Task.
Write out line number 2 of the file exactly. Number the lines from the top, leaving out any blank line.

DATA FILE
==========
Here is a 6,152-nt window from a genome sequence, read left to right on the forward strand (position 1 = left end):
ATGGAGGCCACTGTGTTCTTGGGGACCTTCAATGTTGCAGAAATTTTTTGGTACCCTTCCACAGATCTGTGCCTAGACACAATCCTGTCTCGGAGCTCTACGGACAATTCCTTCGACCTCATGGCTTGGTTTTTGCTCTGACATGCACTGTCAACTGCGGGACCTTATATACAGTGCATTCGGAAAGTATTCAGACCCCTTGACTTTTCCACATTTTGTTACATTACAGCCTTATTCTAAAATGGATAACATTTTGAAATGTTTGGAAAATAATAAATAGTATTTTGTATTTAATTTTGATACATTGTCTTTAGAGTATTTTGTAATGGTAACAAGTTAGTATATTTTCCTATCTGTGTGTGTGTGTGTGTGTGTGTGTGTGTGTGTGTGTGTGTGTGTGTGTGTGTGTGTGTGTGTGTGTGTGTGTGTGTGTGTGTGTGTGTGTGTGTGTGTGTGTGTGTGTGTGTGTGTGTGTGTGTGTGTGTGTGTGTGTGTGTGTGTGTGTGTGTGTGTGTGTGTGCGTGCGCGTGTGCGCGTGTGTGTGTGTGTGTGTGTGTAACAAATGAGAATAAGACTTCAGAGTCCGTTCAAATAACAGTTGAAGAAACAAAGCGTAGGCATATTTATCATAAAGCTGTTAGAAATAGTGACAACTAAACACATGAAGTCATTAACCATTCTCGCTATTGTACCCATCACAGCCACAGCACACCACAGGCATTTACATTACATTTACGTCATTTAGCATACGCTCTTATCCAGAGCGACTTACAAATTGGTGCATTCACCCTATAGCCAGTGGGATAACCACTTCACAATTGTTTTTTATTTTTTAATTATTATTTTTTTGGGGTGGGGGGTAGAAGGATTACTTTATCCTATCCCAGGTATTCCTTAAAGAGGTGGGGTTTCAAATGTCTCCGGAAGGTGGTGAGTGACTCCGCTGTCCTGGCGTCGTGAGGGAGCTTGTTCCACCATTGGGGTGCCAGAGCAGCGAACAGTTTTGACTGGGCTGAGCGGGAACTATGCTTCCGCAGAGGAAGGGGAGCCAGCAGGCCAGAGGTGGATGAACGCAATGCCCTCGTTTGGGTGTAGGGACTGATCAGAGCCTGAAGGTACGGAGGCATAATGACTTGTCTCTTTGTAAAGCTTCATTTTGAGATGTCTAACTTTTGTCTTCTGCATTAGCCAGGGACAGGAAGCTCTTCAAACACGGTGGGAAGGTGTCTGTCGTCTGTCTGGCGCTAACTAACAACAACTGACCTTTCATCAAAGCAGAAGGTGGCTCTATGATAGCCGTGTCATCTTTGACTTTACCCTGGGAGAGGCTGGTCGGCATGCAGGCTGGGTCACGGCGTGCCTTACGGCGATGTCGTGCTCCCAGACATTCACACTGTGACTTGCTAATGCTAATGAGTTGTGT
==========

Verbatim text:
ATGGAGGCCACTGTGTTCTTGGGGACCTTCAATGTTGCAGAAATTTTTTGGTACCCTTCCACAGATCTGTGCCTAGACACAATCCTGTCTCGGAGCTCTACGGACAATTCCTTCGACCTCATGGCTTGGTTTTTGCTCTGACATGCACTGTCAACTGCGGGACCTTATATACAGTGCATTCGGAAAGTATTCAGACCCCTTGACTTTTCCACATTTTGTTACATTACAGCCTTATTCTAAAATGGATAACATTTTGAAATGTTTGGAAAATAATAAATAGTATTTTGTATTTAATTTTGATACATTGTCTTTAGAGTATTTTGTAATGGTAACAAGTTAGTATATTTTCCTATCTGTGTGTGTGTGTGTGTGTGTGTGTGTGTGTGTGTGTGTGTGTGTGTGTGTGTGTGTGTGTGTGTGTGTGTGTGTGTGTGTGTGTGTGTGTGTGTGTGTGTGTGTGTGTGTGTGTGTGTGTGTGTGTGTGTGTGTGTGTGTGTGTGTGTGTGTGTGTGTGTGTGTGCGTGCGCGTGTGCGCGTGTGTGTGTGTGTGTGTGTGTAACAAATGAGAATAAGACTTCAGAGTCCGTTCAAATAACAGTTGAAGAAACAAAGCGTAGGCATATTTATCATAAAGCTGTTAGAAATAGTGACAACTAAACACATGAAGTCATTAACCATTCTCGCTATTGTACCCATCACAGCCACAGCACACCACAGGCATTTACATTACATTTACGTCATTTAGCATACGCTCTTATCCAGAGCGACTTACAAATTGGTGCATTCACCCTATAGCCAGTGGGATAACCACTTCACAATTGTTTTTTATTTTTTAATTATTATTTTTTTGGGGTGGGGGGTAGAAGGATTACTTTATCCTATCCCAGGTATTCCTTAAAGAGGTGGGGTTTCAAATGTCTCCGGAAGGTGGTGAGTGACTCCGCTGTCCTGGCGTCGTGAGGGAGCTTGTTCCACCATTGGGGTGCCAGAGCAGCGAACAGTTTTGACTGGGCTGAGCGGGAACTATGCTTCCGCAGAGGAAGGGGAGCCAGCAGGCCAGAGGTGGATGAACGCAATGCCCTCGTTTGGGTGTAGGGACTGATCAGAGCCTGAAGGTACGGAGGCATAATGACTTGTCTCTTTGTAAAGCTTCATTTTGAGATGTCTAACTTTTGTCTTCTGCATTAGCCAGGGACAGGAAGCTCTTCAAACACGGTGGGAAGGTGTCTGTCGTCTGTCTGGCGCTAACTAACAACAACTGACCTTTCATCAAAGCAGAAGGTGGCTCTATGATAGCCGTGTCATCTTTGACTTTACCCTGGGAGAGGCTGGTCGGCATGCAGGCTGGGTCACGGCGTGCCTTACGGCGATGTCGTGCTCCCAGACATTCACACTGTGACTTGCTAATGCTAATGAGTTGTGT